On piste there were some 30cm on packed snow and off piste 60-100cm deep snow. Due to altitude 1.300-2.600m (Fleiss not opened yet due to snow) the snow was powder to medium heavy. First impression: I should have taken the P4 for powder skiing but: I have not seen so much snow for the last years coming down at once....

In pure off piste condition I would say the Punisher is good enough but maybe not really fat enough but its good and easy to ski and doesn´t need a lot of powder. On piste (plus some 30cm of powder on) the Punisher works perfect. Set the ski whereever and however you want at any speed. It will just carve through any conditions. Gives a lot of confidence. Again you can ski the Punisher powderful and you can even carve the ski in difficult conditions.

For pure deep powder conditions I would look at the P4 but there are not so many powder days in the "Hohe Tauern" region. More likely there are some 10-30cm fresh snow or old deep snow and for exactly those conditions I got the Scott.

Therefore exactly what I was looking for: easy, powerful and still a good choice for powder.



P.S.: does not include the appx. 100cm from SUN to MON!!!!
post #4 of 24
Very jealous of your snow, but looking forward to mounting up my new P4s when we finally get some ourselves.
post #5 of 24
Thanks for the info - I am looking at both of these skis, one for midfat one for fat. I've already got the P4s but from what you say it sounds like the Punisher is a very versatile ski for everything but deeper snow conditions.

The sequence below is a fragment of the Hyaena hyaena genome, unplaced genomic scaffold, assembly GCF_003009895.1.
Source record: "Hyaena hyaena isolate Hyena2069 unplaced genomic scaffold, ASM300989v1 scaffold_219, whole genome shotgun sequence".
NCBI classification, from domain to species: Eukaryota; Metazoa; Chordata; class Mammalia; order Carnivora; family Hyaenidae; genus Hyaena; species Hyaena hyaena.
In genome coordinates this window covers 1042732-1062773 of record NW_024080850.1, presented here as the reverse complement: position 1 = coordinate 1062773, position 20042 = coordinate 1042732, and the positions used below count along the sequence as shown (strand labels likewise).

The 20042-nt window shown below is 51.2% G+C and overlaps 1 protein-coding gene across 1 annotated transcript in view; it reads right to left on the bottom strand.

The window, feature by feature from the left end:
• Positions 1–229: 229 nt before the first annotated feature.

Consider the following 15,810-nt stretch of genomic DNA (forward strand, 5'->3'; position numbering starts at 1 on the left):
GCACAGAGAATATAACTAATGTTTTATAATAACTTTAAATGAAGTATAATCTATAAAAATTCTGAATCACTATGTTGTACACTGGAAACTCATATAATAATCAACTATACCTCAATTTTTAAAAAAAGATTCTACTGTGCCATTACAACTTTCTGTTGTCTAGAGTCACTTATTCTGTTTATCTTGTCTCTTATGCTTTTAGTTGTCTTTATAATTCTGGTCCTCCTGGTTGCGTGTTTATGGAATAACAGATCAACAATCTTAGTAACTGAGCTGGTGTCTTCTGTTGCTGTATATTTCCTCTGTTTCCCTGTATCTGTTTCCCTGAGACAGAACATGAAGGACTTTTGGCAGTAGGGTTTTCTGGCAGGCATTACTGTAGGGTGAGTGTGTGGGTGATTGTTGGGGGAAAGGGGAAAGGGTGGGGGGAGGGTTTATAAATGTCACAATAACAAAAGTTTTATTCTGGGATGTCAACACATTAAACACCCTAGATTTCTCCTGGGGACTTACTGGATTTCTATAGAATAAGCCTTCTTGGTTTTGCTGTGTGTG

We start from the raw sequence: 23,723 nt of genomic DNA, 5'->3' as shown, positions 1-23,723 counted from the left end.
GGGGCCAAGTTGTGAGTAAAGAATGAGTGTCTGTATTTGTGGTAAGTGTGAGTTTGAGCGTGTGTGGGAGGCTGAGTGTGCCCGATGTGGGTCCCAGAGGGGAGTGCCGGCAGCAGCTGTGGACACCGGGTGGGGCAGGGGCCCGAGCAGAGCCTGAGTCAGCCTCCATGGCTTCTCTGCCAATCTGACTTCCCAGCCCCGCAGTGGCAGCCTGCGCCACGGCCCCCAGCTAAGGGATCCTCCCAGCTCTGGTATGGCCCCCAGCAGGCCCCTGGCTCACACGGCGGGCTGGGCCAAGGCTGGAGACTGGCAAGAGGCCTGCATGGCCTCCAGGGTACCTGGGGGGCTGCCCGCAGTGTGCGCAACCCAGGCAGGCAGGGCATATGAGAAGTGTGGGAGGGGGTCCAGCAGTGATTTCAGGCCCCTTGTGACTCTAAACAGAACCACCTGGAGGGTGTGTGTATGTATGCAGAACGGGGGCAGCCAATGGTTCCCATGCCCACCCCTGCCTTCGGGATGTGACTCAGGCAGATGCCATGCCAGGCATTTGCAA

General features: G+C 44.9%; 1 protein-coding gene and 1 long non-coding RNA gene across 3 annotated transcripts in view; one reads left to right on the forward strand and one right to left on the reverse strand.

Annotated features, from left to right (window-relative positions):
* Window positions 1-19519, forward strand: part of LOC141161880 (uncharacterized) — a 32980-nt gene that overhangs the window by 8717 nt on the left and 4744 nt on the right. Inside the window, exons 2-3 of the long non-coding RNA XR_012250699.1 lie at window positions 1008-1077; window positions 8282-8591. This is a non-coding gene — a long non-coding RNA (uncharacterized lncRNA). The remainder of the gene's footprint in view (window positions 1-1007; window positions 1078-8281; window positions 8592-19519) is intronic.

It sounds like it makes turns of varying radius (short or long) well also, which is something they claim as a selling point. Thanks for the information!

One question - what kind of skier are you physically? I am tall, fairly strong skier in style. I tend to like skis that require and take a lot of power like a Volkl, not a light touch which I have heard in some reviews of the Punishers.
post #6 of 24
Good review!! I've got a pair of Missions that I am itching to get mounted and get out on. Sounds like they will be great in the deepest days that I see in the North East US.

Not so sure how they will be on ice, but I've been playing with the idea of getting a GS ski (if I can find one cheap enough) to cruise the hockey rink hills with.
post #7 of 24
Thread Starter 
Some info about myself in metric system (sorry, Austrian!)
appx 35 days/year (sometimes more..)
Saison N° 39
Rossi Axial2 SPS (rental) mounted +/-0
Boots Head WC RS 90
Training only on ski/no special physical training except sometimes a beer!
I tend to be a more technical skier/Carver mainly (Edelwiser Ski)
Generally I can ski every terrain on/off piste with a strong tendency to carving. This season I try to go more off...

Some personal answers ref. questions: